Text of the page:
-- A Society of Neuroscience presentation on Nov. 16 will
highlight University at Buffalo research on how depression is
passed along from fathers to offspring.
--A key goal of the research was to determine whether or not
epigenetics -- changes in an organism caused by something other
than changes in DNA sequence -- might play a role in inheriting
-- Preliminary findings indicate that depression in families is
passed on to the next generation primarily through behavioral
interactions between parents and offspring, not through
WASHINGTON, D.C. -- One of the first studies to examine, in
animals, how depression in fathers may impact their offspring will
be presented by the study's researchers from the University at
Buffalo and Mt. Sinai School of Medicine at 10 a.m. on Nov. 16 at
the annual meeting of the Society for Neuroscience.
A key purpose of the experiments was to determine if
depressive-like behaviors in mice could be passed from one
generation to the next. The authors also attempted to examine if
epigenetics -- changes in the genome of an organism caused by
something other than changes in DNA sequences -- might play a role
in inheriting depression.
"It appears from our results that depression is passed on not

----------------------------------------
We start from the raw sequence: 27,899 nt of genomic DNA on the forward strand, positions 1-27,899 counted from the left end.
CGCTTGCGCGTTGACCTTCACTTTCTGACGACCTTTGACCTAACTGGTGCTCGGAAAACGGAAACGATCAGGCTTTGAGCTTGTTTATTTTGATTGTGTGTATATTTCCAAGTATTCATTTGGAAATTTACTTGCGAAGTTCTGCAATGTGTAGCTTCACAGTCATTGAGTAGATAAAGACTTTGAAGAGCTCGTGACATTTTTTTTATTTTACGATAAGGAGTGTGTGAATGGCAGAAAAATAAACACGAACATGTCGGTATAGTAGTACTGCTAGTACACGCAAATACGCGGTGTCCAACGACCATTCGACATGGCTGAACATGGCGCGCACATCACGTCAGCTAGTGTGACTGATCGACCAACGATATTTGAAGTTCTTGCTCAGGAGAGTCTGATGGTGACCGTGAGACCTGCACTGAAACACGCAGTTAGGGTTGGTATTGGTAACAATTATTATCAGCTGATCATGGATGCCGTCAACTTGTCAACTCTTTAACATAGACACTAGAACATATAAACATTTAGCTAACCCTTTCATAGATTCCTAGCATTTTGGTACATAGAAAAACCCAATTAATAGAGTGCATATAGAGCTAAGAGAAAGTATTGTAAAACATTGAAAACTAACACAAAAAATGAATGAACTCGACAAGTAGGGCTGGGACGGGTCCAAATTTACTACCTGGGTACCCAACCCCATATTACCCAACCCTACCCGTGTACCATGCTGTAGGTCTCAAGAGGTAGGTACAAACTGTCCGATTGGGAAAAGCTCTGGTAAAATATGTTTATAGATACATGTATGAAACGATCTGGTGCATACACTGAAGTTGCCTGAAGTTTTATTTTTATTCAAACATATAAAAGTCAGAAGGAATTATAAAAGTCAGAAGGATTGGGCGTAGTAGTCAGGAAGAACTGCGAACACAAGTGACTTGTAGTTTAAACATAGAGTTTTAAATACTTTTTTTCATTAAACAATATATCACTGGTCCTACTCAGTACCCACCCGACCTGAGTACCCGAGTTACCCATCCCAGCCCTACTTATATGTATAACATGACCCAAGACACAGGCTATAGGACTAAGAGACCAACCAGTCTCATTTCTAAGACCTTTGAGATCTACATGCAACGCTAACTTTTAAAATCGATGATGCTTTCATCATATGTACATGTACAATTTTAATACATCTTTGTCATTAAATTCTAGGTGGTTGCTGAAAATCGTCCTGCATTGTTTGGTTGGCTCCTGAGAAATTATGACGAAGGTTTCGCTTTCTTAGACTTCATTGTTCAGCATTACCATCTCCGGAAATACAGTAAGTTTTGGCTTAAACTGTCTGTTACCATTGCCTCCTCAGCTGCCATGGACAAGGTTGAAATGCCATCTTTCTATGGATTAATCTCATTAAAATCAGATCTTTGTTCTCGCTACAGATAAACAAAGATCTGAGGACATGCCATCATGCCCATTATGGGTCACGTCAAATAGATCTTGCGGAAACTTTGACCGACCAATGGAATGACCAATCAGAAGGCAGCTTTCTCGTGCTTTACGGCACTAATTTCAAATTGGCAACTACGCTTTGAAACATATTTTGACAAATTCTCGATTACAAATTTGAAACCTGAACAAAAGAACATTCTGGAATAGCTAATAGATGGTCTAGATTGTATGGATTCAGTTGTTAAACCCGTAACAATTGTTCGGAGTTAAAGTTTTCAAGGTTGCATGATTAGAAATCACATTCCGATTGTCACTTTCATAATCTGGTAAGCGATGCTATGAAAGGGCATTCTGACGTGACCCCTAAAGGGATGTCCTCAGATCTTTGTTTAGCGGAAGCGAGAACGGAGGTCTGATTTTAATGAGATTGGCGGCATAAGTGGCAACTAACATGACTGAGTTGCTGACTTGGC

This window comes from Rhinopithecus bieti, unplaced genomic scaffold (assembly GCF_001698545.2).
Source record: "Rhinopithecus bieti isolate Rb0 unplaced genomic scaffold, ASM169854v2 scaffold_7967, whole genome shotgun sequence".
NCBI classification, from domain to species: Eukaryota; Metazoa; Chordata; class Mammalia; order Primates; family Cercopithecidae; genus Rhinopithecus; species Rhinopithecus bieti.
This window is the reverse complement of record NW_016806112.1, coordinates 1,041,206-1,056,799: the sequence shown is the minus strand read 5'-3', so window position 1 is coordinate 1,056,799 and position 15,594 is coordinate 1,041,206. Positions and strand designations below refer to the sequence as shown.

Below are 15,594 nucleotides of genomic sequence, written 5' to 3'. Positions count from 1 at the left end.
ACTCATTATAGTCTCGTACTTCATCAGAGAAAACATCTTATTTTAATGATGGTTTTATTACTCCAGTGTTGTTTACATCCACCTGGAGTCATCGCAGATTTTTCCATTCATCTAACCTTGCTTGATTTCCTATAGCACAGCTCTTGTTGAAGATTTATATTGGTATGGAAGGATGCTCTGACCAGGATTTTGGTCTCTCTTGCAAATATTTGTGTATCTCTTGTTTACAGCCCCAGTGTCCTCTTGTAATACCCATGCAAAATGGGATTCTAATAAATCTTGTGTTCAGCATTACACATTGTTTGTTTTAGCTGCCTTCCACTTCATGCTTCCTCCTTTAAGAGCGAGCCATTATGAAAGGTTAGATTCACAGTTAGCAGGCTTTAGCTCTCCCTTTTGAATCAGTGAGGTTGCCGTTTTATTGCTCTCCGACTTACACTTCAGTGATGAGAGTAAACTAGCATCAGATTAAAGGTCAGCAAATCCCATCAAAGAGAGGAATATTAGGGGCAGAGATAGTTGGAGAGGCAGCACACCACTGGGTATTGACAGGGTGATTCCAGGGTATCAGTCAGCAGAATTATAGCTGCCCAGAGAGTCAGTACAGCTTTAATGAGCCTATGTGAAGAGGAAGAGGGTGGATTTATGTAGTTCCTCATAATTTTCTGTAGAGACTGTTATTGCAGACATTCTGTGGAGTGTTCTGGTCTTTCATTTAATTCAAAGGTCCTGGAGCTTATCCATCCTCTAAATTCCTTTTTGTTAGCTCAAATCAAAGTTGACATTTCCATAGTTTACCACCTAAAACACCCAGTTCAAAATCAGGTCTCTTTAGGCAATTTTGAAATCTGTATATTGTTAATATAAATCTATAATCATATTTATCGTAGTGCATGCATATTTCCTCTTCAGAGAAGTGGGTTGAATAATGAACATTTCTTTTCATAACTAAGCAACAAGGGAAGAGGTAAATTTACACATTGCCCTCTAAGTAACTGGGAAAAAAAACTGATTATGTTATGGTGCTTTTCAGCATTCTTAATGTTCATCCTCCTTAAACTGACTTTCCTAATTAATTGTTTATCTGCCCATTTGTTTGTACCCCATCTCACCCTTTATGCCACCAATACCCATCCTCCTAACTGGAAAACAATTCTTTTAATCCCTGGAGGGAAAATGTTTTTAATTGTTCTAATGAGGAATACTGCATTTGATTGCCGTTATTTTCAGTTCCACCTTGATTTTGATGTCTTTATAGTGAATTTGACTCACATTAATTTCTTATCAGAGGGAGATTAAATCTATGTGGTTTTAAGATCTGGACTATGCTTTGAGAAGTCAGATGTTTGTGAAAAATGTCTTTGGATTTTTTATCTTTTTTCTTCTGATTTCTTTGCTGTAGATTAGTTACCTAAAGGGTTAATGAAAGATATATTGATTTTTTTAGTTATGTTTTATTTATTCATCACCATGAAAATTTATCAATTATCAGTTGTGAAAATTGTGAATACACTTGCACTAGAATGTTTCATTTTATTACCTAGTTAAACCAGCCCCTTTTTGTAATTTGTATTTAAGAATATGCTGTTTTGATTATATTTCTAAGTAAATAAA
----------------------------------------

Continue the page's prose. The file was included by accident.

through sperm primarily but through behavioral mechanisms," says
David Dietz, PhD, assistant professor of pharmacology and
toxicology in the UB School of Medicine and Biomedical Sciences and
co-author of the study.
The researchers used a rodent model of depression, studying male
mice who had been "socially defeated" through exposure to chronic
When those males bred offspring through natural methods, their
offspring did show a susceptibility to exhibit depressive symptoms,
such as social avoidance.
However, when offspring were bred from these fathers through in
vitro fertilization (IVF) and the fathers had no direct contact
with the offspring or with the mothers, the susceptibility of the
offspring to show depressive-like symptoms was greatly reduced.
"With the offspring of the IVF experiments, you definitely lost
the very robust transmission of depression-like behaviors that we
saw in the group bred through natural methods," says Dietz.
The research was previously published in the Journal of
Biological Psychiatry by Dietz and his co-authors from the Mt.
Sinai School of Medicine and Utrecht University in the
The work was funded by the National Institutes of Health.
The University at Buffalo is a premier research-intensive public
university, a flagship institution in the State University of New
York system and its largest and most comprehensive campus. UB's
more than 28,000 students pursue their academic interests through
more than 300 undergraduate, graduate and professional degree
programs. Founded in 1846, the University at Buffalo is a member of
the Association of American Universities.